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Changing sports

Basketball player's dream finally comes true

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Latest: Thursday August 17, 2000 04:00 PM

 

COLORADO SPRINGS, Colorado (AP) -- Four years after being among the final players cut from the U.S. Olympic volleyball team, Natalie Williams is poised to fulfill her dream next month in Sydney -- on the U.S. basketball team.

"I just see myself as a basketball player," Williams said before practice Wednesday. "It seems weird that I did all that volleyball training and was so focused on volleyball because now I'm completely focused on basketball. I don't even miss playing volleyball at all."

Williams, twice named national volleyball player of the year at UCLA, wasted little time spiking the sport after she was cut by the U.S. national team in the weeks leading up to the Summer Games in Atlanta.

Two weeks after her disappointing release, USA Basketball selected Williams to play on the 1996 Jones Cup team that included current Olympic team members Katie Smith and Kara Wolters.

Despite a two-year absence from competitive basketball, Williams made a smooth return by averaging 9.1 points and 7.0 rebounds in nine games with the gold medal-winning Jones Cup team.

"For an athlete to play at the elite level in two different sports is pretty phenomenal," U.S. basketball coach Nell Fortner said. "She's very driven. That's helped her to be at that level in both of those sports."

Williams honed her ability to cross over from volleyball to basketball during her collegiate days. Volleyball kept her attention after college before breaking her heart in 1996. The U.S. team failed to earn a medal in Atlanta.

"I didn't watch the games," the 6-foot-2 (188-centimeter) Williams said. "The hardest part was watching the opening ceremonies -- watching them walk in."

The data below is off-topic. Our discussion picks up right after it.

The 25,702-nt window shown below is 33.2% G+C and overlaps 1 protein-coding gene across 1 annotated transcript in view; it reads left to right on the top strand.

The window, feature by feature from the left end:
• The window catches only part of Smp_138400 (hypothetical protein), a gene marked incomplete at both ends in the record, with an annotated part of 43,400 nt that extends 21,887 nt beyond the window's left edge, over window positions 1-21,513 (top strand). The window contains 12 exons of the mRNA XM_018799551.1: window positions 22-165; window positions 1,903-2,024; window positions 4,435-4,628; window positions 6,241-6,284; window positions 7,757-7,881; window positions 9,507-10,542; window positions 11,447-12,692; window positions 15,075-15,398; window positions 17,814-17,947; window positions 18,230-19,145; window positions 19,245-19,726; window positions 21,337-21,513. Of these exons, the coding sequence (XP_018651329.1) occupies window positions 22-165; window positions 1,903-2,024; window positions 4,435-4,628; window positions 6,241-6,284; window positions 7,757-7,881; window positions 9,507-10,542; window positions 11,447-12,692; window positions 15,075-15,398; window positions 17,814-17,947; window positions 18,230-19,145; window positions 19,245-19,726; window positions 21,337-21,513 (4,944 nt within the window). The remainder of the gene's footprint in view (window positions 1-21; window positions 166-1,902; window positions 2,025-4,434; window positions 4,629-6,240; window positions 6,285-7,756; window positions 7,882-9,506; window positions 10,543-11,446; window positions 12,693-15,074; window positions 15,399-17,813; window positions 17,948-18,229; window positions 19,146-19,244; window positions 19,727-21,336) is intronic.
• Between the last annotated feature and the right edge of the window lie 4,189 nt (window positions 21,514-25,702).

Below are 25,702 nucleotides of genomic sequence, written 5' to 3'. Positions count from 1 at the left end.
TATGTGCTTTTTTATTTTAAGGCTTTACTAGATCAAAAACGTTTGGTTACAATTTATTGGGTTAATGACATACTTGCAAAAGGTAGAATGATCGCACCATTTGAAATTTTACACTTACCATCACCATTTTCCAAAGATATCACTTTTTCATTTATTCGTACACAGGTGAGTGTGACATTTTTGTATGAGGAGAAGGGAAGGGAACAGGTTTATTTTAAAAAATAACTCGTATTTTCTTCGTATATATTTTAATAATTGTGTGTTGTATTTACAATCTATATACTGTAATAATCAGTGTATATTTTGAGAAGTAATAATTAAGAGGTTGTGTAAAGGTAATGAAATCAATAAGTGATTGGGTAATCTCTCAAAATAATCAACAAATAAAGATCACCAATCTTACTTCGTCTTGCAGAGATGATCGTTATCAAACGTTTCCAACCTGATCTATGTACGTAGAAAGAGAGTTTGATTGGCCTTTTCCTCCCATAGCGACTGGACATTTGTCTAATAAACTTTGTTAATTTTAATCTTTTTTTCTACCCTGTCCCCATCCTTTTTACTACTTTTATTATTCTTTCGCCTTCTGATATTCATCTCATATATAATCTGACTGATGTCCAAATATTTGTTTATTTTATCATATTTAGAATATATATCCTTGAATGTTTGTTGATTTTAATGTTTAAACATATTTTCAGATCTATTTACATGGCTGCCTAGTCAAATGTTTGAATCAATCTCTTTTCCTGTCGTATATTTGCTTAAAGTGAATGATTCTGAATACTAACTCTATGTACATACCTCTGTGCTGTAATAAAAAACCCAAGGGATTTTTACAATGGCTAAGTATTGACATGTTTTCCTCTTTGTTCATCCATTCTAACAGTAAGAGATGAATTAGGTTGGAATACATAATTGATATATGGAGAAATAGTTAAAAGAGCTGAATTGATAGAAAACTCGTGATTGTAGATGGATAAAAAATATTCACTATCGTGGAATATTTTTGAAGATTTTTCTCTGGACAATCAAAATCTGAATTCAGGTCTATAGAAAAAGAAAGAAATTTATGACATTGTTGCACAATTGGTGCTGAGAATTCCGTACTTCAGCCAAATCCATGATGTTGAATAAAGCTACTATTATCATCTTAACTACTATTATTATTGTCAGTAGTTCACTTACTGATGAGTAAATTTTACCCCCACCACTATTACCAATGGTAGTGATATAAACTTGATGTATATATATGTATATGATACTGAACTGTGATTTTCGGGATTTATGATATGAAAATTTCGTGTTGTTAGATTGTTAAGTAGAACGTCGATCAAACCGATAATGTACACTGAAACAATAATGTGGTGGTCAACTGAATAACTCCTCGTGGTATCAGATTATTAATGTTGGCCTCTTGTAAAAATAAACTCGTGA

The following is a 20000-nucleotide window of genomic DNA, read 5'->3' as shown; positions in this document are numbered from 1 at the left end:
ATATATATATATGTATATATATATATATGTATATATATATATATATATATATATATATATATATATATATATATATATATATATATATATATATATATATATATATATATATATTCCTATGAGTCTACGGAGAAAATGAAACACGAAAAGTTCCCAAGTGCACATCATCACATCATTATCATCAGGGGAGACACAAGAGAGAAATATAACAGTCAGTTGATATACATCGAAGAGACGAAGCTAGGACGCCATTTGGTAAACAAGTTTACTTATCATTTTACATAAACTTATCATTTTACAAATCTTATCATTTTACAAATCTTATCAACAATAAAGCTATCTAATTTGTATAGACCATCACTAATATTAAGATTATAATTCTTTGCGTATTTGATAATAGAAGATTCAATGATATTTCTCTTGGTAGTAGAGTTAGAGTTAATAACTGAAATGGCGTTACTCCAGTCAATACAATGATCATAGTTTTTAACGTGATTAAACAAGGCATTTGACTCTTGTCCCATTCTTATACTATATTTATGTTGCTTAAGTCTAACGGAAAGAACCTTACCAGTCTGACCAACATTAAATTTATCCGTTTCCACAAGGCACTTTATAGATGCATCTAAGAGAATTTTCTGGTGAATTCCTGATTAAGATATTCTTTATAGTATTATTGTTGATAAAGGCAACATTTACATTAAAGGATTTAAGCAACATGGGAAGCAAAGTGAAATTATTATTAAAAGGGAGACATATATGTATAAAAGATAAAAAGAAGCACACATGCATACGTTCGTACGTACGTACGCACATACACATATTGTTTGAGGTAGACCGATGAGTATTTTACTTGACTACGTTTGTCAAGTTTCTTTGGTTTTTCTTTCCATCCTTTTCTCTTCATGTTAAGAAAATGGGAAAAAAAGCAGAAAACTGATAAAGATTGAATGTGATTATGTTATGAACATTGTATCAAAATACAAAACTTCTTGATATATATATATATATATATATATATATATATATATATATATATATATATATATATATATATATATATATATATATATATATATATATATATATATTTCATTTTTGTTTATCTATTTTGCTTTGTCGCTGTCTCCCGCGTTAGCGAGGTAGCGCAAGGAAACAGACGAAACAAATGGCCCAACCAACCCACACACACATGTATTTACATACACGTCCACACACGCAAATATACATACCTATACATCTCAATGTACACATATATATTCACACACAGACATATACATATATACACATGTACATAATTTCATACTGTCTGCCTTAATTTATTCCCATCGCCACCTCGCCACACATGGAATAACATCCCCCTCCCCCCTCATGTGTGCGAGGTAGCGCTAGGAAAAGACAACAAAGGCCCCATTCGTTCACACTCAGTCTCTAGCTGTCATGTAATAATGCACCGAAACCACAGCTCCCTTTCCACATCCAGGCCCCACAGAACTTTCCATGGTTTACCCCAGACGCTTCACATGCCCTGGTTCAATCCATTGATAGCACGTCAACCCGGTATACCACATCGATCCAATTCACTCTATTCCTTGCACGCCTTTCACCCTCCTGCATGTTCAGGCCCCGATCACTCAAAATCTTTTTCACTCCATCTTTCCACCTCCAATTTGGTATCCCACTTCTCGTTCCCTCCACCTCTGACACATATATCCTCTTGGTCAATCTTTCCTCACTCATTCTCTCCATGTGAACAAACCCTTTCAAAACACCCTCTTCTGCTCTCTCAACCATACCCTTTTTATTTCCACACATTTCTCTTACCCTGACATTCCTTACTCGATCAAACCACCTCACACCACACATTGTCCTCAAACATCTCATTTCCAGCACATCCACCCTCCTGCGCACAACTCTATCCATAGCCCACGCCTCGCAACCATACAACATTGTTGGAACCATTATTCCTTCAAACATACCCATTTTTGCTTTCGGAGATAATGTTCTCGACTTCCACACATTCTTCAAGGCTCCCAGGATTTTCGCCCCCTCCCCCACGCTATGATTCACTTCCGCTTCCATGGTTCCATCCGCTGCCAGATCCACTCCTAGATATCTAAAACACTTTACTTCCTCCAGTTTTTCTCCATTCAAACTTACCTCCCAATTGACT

Williams said she harbors no ill feelings toward USA Volleyball and said the experience probably helped her achieve success on the basketball court.

"Volleyball is all about jumping and getting off the ground quickly to block or to spike," she said. "I've taken that into basketball, especially timing-wise, knowing when the ball is going to come off the rim and where it's going to come off."

Her accomplishments with USA Basketball led to a pioneering role in the now-defunct American Basketball League and a career in the WNBA. Playing for her hometown team, the Utah Starzz, Williams averaged 18 points and 9.2 rebounds in 1999.

Utah officials thought enough of Williams to name her the state's athlete of the century, and she will add to her growing list of achievements when the 2000 Games open Sept. 15.

As for volleyball, it will remain a recreational sport reserved for backyard barbecues and occasional days on the beach.

"Volleyball's done," Williams said. "This is it for me - basketball and my career in the WNBA."


 
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